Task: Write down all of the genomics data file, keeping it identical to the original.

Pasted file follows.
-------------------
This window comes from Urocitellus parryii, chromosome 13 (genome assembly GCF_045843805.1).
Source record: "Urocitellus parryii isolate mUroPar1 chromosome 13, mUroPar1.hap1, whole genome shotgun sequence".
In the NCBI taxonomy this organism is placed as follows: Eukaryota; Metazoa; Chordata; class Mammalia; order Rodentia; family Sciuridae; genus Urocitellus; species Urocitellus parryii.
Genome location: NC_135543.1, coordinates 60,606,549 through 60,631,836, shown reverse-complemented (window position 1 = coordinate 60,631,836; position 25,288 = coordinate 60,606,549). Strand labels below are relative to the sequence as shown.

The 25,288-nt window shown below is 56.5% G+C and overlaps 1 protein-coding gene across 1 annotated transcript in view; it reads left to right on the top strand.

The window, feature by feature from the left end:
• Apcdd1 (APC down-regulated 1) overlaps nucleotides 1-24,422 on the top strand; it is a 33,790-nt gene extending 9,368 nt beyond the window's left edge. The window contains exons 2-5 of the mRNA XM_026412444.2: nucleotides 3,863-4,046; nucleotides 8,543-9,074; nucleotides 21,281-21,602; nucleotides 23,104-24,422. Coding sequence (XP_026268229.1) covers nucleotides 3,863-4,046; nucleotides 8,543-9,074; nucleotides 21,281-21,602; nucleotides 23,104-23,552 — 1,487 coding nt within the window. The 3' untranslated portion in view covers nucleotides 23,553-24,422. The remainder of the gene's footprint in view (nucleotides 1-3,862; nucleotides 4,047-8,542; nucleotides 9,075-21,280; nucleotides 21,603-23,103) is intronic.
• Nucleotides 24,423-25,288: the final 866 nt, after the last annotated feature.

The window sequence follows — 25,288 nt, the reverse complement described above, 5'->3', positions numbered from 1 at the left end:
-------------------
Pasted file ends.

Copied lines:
This window comes from Urocitellus parryii, chromosome 13 (genome assembly GCF_045843805.1).
Source record: "Urocitellus parryii isolate mUroPar1 chromosome 13, mUroPar1.hap1, whole genome shotgun sequence".
In the NCBI taxonomy this organism is placed as follows: Eukaryota; Metazoa; Chordata; class Mammalia; order Rodentia; family Sciuridae; genus Urocitellus; species Urocitellus parryii.
Genome location: NC_135543.1, coordinates 60,606,549 through 60,631,836, shown reverse-complemented (window position 1 = coordinate 60,631,836; position 25,288 = coordinate 60,606,549). Strand labels below are relative to the sequence as shown.

The 25,288-nt window shown below is 56.5% G+C and overlaps 1 protein-coding gene across 1 annotated transcript in view; it reads left to right on the top strand.

The window, feature by feature from the left end:
• Apcdd1 (APC down-regulated 1) overlaps nucleotides 1-24,422 on the top strand; it is a 33,790-nt gene extending 9,368 nt beyond the window's left edge. The window contains exons 2-5 of the mRNA XM_026412444.2: nucleotides 3,863-4,046; nucleotides 8,543-9,074; nucleotides 21,281-21,602; nucleotides 23,104-24,422. Coding sequence (XP_026268229.1) covers nucleotides 3,863-4,046; nucleotides 8,543-9,074; nucleotides 21,281-21,602; nucleotides 23,104-23,552 — 1,487 coding nt within the window. The 3' untranslated portion in view covers nucleotides 23,553-24,422. The remainder of the gene's footprint in view (nucleotides 1-3,862; nucleotides 4,047-8,542; nucleotides 9,075-21,280; nucleotides 21,603-23,103) is intronic.
• Nucleotides 24,423-25,288: the final 866 nt, after the last annotated feature.

The window sequence follows — 25,288 nt, the reverse complement described above, 5'->3', positions numbered from 1 at the left end: